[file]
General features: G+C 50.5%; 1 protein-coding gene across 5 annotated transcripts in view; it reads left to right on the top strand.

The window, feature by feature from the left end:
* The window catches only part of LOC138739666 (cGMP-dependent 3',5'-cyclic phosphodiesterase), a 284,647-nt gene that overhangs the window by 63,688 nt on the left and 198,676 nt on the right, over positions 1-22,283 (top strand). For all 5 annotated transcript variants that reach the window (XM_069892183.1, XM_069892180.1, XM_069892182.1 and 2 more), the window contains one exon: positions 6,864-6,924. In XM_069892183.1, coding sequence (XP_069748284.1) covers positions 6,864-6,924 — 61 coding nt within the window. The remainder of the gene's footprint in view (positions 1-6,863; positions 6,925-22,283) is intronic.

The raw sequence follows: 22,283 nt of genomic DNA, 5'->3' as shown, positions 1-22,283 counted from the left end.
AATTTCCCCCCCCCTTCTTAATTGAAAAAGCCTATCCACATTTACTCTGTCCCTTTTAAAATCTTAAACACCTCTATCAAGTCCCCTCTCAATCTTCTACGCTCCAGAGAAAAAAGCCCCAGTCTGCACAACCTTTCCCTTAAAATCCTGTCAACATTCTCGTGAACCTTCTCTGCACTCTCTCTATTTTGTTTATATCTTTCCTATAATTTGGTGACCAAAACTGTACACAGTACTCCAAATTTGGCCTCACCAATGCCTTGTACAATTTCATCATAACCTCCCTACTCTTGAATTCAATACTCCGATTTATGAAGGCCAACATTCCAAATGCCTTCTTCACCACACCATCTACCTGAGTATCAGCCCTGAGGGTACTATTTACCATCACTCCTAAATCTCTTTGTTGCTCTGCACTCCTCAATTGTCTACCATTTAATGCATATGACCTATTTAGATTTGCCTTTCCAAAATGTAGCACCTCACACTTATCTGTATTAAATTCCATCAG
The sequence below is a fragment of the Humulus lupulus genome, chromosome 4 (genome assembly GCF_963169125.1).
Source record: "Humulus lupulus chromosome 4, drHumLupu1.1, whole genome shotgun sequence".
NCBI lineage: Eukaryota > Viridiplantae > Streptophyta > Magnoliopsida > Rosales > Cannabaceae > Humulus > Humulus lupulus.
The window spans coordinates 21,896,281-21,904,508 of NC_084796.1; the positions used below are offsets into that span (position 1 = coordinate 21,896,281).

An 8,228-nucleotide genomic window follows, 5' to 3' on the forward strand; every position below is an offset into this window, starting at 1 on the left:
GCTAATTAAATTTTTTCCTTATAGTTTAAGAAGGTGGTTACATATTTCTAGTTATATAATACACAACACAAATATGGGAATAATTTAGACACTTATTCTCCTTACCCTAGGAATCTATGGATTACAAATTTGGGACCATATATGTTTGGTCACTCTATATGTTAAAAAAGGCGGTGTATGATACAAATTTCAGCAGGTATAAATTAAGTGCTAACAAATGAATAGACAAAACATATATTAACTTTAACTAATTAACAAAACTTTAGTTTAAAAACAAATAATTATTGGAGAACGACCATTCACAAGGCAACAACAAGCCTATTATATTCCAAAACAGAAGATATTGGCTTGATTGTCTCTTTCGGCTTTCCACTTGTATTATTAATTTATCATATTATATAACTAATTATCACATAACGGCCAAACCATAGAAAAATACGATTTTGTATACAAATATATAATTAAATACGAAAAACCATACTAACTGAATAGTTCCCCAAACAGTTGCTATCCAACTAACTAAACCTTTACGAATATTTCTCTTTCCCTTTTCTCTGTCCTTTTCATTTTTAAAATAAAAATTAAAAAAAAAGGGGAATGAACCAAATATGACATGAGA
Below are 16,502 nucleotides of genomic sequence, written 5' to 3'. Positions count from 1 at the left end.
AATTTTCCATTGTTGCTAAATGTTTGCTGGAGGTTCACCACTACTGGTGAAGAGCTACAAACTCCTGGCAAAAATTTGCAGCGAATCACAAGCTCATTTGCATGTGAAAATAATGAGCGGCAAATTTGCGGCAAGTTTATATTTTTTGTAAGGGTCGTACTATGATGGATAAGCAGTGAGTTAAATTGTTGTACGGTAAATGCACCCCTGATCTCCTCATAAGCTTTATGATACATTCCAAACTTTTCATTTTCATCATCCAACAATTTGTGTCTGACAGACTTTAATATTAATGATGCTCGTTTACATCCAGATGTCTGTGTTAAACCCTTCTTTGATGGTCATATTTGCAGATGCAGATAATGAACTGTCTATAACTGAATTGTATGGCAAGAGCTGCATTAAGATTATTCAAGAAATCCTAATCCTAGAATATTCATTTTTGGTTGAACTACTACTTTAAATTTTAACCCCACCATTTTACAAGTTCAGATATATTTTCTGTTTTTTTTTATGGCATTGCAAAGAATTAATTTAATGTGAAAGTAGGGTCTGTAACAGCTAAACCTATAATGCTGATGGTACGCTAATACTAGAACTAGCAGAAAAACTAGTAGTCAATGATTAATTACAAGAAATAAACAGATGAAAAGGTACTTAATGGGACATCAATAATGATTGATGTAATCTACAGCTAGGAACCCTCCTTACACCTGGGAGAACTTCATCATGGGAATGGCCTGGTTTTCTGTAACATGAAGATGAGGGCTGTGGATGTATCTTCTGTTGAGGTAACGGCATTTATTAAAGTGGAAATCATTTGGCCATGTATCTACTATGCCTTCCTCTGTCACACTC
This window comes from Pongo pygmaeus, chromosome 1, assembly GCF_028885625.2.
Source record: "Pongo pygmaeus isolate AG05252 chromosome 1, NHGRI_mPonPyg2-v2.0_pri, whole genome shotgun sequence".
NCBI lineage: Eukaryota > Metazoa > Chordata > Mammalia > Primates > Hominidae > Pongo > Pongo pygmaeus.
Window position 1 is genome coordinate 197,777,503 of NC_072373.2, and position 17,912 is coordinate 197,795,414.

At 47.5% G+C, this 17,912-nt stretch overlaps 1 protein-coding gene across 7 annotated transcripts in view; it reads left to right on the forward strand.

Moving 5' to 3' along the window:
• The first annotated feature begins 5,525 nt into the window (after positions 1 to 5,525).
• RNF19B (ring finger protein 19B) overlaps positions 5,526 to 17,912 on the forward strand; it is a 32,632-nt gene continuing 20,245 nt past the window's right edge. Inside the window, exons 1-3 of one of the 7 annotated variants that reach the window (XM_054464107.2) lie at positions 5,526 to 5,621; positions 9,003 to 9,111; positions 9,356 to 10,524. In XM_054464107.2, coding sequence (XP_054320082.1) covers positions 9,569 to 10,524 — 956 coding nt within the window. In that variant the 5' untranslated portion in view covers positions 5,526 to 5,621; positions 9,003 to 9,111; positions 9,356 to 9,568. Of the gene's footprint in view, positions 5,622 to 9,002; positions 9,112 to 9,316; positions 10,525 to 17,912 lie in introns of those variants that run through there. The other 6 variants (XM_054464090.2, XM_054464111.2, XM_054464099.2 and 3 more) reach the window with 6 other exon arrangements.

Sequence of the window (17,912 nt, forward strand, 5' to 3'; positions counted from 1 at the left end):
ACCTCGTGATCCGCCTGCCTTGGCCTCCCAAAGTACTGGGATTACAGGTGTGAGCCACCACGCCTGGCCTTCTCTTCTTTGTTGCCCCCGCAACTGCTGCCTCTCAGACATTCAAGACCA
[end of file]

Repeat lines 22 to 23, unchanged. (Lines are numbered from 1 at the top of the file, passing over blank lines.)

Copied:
Sequence of the window (17,912 nt, forward strand, 5' to 3'; positions counted from 1 at the left end):
ACCTCGTGATCCGCCTGCCTTGGCCTCCCAAAGTACTGGGATTACAGGTGTGAGCCACCACGCCTGGCCTTCTCTTCTTTGTTGCCCCCGCAACTGCTGCCTCTCAGACATTCAAGACCA